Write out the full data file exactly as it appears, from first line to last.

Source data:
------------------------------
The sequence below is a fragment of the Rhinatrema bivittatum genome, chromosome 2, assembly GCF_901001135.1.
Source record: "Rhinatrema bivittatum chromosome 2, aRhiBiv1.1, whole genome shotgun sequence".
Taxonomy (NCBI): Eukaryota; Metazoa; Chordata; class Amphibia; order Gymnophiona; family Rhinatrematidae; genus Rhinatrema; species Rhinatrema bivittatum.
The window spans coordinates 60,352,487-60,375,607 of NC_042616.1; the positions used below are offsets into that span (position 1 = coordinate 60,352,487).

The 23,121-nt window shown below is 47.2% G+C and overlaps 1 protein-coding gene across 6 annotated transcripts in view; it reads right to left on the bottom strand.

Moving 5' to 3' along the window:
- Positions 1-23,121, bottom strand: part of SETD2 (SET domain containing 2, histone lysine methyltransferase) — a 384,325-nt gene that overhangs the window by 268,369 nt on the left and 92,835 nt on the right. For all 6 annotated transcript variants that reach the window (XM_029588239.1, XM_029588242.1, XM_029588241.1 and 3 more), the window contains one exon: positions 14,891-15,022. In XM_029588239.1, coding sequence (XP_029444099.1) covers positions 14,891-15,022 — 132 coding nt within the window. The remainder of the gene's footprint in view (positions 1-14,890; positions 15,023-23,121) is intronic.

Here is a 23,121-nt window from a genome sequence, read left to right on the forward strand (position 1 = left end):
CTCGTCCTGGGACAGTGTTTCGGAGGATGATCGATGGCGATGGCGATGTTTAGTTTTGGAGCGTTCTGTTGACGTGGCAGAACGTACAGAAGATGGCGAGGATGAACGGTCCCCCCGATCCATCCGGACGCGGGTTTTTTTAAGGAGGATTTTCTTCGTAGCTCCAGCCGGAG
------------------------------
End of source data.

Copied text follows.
The sequence below is a fragment of the Rhinatrema bivittatum genome, chromosome 2, assembly GCF_901001135.1.
Source record: "Rhinatrema bivittatum chromosome 2, aRhiBiv1.1, whole genome shotgun sequence".
Taxonomy (NCBI): Eukaryota; Metazoa; Chordata; class Amphibia; order Gymnophiona; family Rhinatrematidae; genus Rhinatrema; species Rhinatrema bivittatum.
The window spans coordinates 60,352,487-60,375,607 of NC_042616.1; the positions used below are offsets into that span (position 1 = coordinate 60,352,487).

The 23,121-nt window shown below is 47.2% G+C and overlaps 1 protein-coding gene across 6 annotated transcripts in view; it reads right to left on the bottom strand.

Moving 5' to 3' along the window:
- Positions 1-23,121, bottom strand: part of SETD2 (SET domain containing 2, histone lysine methyltransferase) — a 384,325-nt gene that overhangs the window by 268,369 nt on the left and 92,835 nt on the right. For all 6 annotated transcript variants that reach the window (XM_029588239.1, XM_029588242.1, XM_029588241.1 and 3 more), the window contains one exon: positions 14,891-15,022. In XM_029588239.1, coding sequence (XP_029444099.1) covers positions 14,891-15,022 — 132 coding nt within the window. The remainder of the gene's footprint in view (positions 1-14,890; positions 15,023-23,121) is intronic.

Here is a 23,121-nt window from a genome sequence, read left to right on the forward strand (position 1 = left end):
CTCGTCCTGGGACAGTGTTTCGGAGGATGATCGATGGCGATGGCGATGTTTAGTTTTGGAGCGTTCTGTTGACGTGGCAGAACGTACAGAAGATGGCGAGGATGAACGGTCCCCCCGATCCATCCGGACGCGGGTTTTTTTAAGGAGGATTTTCTTCGTAGCTCCAGCCGGAG